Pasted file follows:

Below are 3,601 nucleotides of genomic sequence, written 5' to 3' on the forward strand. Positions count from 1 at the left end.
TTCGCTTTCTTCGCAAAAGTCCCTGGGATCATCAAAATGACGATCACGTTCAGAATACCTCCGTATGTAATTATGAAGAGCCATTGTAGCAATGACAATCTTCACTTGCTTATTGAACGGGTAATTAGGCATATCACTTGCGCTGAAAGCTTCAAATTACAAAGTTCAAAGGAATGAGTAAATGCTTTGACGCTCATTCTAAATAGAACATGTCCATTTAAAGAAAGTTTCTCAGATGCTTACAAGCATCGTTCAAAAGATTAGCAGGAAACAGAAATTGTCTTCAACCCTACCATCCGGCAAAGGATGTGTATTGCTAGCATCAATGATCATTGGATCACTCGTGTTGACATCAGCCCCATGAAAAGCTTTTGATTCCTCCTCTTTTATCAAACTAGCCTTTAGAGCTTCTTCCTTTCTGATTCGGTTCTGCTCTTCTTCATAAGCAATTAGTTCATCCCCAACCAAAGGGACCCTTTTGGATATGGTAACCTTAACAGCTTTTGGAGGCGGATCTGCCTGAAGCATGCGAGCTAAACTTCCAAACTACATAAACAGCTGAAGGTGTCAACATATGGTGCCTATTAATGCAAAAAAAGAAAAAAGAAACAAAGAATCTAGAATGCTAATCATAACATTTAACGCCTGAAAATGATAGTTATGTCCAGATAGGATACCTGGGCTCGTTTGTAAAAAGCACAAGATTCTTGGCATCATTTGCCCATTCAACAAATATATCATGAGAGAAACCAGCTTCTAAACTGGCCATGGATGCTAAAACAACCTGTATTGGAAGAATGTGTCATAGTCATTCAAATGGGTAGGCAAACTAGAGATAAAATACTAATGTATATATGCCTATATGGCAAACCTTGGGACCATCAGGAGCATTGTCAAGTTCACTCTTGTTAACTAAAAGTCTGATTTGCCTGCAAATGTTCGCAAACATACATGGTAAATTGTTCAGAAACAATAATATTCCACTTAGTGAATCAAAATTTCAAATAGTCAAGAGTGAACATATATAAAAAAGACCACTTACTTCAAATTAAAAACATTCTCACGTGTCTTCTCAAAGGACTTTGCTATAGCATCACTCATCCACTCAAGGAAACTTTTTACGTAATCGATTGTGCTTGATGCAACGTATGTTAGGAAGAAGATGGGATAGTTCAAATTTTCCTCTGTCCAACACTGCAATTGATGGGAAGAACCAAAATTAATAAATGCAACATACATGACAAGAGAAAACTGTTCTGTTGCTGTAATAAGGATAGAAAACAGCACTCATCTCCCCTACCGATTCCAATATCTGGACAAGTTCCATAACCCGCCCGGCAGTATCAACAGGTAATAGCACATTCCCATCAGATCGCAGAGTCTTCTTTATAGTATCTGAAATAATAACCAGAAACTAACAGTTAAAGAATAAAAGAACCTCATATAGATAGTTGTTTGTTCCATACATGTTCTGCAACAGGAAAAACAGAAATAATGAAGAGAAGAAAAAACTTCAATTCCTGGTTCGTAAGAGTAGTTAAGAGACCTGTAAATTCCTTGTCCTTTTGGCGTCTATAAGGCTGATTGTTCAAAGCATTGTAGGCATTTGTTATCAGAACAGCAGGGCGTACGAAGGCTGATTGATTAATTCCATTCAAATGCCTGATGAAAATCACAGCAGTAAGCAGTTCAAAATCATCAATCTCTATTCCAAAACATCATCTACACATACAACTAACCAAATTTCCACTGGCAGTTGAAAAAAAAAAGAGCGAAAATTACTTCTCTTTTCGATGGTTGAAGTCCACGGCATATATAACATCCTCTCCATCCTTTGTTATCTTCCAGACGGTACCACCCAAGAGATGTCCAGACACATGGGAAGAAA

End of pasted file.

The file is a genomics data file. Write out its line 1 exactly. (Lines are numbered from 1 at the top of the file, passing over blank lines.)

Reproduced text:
Below are 3,601 nucleotides of genomic sequence, written 5' to 3' on the forward strand. Positions count from 1 at the left end.